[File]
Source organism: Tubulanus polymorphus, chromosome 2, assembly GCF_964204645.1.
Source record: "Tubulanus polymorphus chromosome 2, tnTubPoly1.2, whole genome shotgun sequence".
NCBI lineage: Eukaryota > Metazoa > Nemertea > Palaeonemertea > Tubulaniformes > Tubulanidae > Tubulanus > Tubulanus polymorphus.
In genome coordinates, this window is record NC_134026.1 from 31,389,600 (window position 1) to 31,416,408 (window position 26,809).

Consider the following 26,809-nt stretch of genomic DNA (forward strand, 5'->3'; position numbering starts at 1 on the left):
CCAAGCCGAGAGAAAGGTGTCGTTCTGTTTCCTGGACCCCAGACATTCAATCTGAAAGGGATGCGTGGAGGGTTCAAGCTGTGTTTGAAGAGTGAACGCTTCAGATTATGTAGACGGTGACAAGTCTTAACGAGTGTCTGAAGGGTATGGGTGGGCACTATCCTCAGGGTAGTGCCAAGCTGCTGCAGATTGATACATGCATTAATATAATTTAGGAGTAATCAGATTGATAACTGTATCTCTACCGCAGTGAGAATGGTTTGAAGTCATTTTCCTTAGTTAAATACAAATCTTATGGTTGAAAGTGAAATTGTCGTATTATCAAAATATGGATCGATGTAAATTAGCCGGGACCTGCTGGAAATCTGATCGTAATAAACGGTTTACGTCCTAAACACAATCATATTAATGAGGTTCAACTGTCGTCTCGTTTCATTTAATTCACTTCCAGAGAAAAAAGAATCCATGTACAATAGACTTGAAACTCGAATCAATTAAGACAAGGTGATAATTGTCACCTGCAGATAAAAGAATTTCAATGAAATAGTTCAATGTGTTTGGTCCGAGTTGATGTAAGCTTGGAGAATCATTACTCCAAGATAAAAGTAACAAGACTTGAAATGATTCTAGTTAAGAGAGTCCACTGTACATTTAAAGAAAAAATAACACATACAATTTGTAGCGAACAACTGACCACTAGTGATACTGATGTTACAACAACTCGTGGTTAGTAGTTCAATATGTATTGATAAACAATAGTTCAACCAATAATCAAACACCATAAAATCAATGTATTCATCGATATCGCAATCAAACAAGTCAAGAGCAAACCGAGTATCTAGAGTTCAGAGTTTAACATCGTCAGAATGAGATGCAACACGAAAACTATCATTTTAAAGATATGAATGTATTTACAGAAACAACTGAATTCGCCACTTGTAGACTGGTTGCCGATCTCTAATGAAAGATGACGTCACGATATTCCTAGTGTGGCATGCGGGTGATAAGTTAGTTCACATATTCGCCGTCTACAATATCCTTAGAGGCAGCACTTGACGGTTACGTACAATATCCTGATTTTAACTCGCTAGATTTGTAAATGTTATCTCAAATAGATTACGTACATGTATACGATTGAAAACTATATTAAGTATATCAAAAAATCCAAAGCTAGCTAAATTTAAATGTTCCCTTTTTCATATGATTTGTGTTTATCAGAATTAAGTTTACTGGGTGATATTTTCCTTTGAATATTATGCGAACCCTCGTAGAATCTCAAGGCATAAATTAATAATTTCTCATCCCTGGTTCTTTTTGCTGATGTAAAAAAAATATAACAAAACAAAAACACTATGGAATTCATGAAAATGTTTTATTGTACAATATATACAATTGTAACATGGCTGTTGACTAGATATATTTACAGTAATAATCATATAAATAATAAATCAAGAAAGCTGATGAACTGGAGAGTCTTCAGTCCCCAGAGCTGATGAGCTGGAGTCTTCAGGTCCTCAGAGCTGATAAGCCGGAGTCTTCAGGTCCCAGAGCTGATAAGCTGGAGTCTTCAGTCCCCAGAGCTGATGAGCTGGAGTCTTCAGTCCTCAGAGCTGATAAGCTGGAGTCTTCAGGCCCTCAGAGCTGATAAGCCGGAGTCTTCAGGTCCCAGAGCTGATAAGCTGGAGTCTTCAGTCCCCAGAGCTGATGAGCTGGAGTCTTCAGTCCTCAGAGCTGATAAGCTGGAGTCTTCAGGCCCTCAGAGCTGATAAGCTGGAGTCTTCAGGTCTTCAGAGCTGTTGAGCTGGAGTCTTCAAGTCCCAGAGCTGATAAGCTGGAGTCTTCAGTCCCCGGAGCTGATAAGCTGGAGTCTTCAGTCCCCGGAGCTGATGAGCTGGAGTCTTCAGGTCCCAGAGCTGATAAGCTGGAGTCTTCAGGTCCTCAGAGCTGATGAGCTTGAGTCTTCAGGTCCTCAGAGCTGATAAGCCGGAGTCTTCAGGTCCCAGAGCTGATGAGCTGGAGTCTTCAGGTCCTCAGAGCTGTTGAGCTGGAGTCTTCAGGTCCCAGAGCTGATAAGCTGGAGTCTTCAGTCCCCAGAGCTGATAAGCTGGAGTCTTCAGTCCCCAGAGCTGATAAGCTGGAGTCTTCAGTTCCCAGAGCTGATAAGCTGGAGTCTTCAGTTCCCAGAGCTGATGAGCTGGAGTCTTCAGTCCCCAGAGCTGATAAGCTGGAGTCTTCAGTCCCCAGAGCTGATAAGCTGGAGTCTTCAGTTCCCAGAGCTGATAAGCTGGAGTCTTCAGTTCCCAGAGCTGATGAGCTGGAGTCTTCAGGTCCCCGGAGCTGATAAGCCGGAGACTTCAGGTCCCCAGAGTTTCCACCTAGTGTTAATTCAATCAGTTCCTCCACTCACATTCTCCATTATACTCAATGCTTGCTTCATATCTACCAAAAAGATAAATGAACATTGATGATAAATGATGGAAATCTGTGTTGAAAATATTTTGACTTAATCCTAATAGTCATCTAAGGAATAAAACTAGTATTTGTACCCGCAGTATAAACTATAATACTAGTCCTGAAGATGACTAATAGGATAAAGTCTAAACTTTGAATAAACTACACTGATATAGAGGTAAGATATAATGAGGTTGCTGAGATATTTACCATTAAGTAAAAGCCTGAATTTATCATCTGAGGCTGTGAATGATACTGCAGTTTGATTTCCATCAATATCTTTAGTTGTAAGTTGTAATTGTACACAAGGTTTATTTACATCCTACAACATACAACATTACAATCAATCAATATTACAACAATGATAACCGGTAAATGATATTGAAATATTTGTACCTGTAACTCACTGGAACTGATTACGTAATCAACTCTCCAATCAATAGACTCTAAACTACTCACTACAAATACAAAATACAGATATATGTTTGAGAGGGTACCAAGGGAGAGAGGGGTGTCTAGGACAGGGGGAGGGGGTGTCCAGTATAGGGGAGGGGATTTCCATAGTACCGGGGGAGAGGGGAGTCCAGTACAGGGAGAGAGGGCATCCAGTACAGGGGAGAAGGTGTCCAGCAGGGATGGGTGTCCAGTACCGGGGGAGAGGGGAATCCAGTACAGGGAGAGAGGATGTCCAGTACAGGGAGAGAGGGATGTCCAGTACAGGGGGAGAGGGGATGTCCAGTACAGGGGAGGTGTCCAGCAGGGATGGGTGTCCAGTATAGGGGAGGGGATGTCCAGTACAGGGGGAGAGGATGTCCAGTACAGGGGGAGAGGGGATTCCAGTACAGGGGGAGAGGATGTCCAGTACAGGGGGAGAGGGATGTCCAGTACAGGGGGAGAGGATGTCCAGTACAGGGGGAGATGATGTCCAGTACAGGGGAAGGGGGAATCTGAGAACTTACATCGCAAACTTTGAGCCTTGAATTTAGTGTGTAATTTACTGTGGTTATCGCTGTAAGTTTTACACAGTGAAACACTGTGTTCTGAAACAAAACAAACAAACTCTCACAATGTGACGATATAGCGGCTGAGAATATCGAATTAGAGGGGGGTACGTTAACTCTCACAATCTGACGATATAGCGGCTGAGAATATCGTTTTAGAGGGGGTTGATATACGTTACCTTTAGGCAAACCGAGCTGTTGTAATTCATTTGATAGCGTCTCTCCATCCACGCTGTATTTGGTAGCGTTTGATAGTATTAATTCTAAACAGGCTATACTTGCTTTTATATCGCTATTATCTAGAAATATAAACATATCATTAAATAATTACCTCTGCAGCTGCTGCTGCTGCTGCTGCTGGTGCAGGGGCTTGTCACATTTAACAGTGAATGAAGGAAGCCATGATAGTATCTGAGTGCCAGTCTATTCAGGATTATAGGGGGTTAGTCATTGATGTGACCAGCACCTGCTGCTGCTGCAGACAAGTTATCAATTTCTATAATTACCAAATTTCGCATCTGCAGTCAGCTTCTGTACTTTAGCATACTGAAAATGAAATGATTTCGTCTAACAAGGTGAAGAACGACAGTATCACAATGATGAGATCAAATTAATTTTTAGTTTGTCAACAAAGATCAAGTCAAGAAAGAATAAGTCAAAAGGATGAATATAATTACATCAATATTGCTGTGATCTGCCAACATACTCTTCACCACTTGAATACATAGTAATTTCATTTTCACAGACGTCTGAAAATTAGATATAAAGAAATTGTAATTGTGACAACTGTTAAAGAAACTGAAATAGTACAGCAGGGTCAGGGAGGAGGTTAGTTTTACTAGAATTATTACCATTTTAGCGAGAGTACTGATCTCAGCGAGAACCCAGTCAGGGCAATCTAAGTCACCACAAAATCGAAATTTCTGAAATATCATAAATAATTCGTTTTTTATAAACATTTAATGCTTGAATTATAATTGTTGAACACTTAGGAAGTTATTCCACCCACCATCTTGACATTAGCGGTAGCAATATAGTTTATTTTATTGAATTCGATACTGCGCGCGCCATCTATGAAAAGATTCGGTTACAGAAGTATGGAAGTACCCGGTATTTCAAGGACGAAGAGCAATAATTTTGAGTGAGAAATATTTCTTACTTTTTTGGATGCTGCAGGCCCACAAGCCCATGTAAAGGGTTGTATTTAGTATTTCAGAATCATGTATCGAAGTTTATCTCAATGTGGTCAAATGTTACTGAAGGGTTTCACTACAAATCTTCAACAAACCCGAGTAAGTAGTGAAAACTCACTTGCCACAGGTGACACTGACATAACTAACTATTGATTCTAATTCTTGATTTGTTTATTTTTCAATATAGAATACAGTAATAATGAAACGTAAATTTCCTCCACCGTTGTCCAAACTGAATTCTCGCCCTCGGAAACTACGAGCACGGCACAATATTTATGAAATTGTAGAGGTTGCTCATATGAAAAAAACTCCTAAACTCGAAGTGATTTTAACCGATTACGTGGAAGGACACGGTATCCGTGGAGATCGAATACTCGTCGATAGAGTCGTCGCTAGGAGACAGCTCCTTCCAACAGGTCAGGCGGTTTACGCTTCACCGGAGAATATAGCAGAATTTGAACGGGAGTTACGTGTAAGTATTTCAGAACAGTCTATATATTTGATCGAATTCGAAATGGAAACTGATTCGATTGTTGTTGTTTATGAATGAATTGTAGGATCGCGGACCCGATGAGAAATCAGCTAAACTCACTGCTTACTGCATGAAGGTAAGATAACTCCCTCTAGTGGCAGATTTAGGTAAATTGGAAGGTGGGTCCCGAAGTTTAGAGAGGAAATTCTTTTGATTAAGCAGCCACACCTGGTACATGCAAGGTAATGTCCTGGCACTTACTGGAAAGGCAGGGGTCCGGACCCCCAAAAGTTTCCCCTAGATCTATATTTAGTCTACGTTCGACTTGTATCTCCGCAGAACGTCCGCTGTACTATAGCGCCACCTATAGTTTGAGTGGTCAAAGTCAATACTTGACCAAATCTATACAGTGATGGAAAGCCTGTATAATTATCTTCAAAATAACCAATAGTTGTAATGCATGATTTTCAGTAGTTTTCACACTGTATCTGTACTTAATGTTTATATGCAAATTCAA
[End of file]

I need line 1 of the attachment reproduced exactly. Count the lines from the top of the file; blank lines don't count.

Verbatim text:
Source organism: Tubulanus polymorphus, chromosome 2, assembly GCF_964204645.1.